In an interesting decision today at the Board of Patent Appeals and Interferences (BPAI), the Board found in favor of the Applicant with regard to a rarely used rejection based on res judicata.
The case of Ex parte Aggarwal (Appeal No. 2010-011553) involved error detection software for hypertext. There was an earlier appeal where the Appellant made a first patentability argument with regard to claims 1-5 and the Board affirmed the Examiner's rejection of claims 1-5. The result of the earlier appeal was that the Board remanded back to the Examiner with regard to other claims.
On remand, the Appellant did not amend claims 1-5 but made different patentability arguments for those claims. Since claims 1-5 did not change since the earlier appeal, the Examiner rejected claims 1-5 based on res judicata, stating that the Board already rejected claims 1-5 in a previous proceeding. This led to the second appeal, and this decision.
The Board framed the issue like so:
the dispute before us hinges on whether Appellants' failure to raise a particular patentability issue before the Board in the earlier appeal based on evidence that was entered and considered by the Examiner during prosecution before that appeal can be presented in a later appeal to effectively create a new record and thus present new patentability questions involving the same claims and rejections to avoid res judicata.
The answer to that question is yes. If an Appellant fails to raise a certain issue of patentability in an earlier appeal, he can still raise it in a later appeal of the same claims, even if the supporting evidence was present before the earlier appeal.
The BPAI noted the following case law:
"Res judicata" is "[a]n issue that has been definitively settled by judicial decision. . . . The three essential elements are (1) an earlier decision on the issue, (2) a final judgment on the merits, and (3) the involvement of the same parties, or parties in privity with the original parties." BLACK'S LAW DICTIONARY 1425 (9th ed. 2009) (citing RESTATEMENT (SECOND) OF JUDGMENTS §§ 17, 24 (1982)). When Appellants submit new affidavits not considered previously to make a new record, thus presenting different questions of patentability, the doctrine of res judicata does not apply "even if the claims are viewed as identical to those in the prior case." In re Russell, 439 F.2d 1228, 1230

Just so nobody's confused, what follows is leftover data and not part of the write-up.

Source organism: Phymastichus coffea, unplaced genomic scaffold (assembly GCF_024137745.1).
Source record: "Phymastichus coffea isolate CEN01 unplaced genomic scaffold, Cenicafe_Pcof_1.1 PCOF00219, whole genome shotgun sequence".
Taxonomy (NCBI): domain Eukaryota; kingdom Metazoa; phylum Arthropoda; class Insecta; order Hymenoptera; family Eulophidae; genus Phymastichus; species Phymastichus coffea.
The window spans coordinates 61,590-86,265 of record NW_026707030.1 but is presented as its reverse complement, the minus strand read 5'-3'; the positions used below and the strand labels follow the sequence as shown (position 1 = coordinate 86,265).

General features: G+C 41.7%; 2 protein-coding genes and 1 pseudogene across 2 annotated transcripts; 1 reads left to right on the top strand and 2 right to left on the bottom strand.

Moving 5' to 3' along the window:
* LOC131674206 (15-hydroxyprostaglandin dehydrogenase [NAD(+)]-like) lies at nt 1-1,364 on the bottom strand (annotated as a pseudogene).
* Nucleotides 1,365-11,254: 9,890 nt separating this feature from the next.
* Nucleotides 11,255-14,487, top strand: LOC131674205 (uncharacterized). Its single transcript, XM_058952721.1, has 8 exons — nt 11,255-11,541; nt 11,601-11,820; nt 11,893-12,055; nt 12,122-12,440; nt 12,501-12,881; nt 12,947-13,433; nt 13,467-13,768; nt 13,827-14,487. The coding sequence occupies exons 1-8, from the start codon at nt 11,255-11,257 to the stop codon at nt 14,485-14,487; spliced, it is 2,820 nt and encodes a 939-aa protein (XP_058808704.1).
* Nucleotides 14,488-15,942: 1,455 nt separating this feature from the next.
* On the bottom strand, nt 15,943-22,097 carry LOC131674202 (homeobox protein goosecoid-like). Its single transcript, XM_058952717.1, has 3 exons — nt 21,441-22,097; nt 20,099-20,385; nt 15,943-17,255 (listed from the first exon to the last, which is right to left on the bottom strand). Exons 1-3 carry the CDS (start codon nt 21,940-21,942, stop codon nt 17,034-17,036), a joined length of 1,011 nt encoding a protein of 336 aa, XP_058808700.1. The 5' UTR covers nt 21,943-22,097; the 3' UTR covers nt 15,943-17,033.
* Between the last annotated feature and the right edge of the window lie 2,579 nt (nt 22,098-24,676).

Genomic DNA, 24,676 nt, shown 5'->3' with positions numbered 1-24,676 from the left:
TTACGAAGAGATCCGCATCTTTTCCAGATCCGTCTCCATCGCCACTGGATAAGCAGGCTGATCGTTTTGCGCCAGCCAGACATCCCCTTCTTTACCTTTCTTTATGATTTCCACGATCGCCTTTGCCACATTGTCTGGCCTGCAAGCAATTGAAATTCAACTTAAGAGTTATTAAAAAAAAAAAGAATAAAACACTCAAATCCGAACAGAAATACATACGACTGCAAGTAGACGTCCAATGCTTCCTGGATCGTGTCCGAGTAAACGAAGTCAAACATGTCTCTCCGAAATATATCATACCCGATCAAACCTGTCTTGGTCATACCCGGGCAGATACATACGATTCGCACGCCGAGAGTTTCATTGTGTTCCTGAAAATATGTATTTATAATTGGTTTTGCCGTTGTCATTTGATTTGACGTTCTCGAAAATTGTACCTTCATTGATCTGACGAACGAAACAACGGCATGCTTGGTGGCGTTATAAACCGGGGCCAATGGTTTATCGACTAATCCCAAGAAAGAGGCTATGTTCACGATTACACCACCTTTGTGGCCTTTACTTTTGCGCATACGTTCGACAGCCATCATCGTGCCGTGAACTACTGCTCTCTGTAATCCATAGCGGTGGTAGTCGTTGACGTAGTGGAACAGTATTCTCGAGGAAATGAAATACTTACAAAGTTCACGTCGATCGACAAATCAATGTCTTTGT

The Board felt that the new issue of patentability was not previously heard, considered or decided upon, which is a required element of res judicata. The Board stated "Although the evidence on which this issue turns was previously entered and considered by the Examiner before the earlier appeal, it was simply not germane to the issues raised in the earlier appeal and, not surprisingly, not discussed by Appellants, the Examiner, nor the Board in connection with that appeal." As a result, the Board found that the res judicata doctrine did not apply to claims 1-5 and the rejection of claims 1-5 based on the res judicata doctrine was reversed.
What does this mean for practitioners? This means that you can get a do-over at the Board. Specifically, if you lose at the BPAI for a first set of claims, and you can somehow make it back to the Board, you can re-argue the rejection of the first set of claims, as long as you bring up new issues of patentability. Of course, this isn't the easiest route to get claims allowed. The wait time to get to the Board is at least 2 years for each round. But it's nice to know that you have the flexibility to bring up new issues in a later appeal. You are not locked out by the Board's previous unfavorable decision.
Post Script: the Board ended up rejecting claims 1-5 on obviousness grounds, leaving nothing for the Appellant.
Continue reading "Board of Patent Appeals Rules on Res Judicata Rejection" »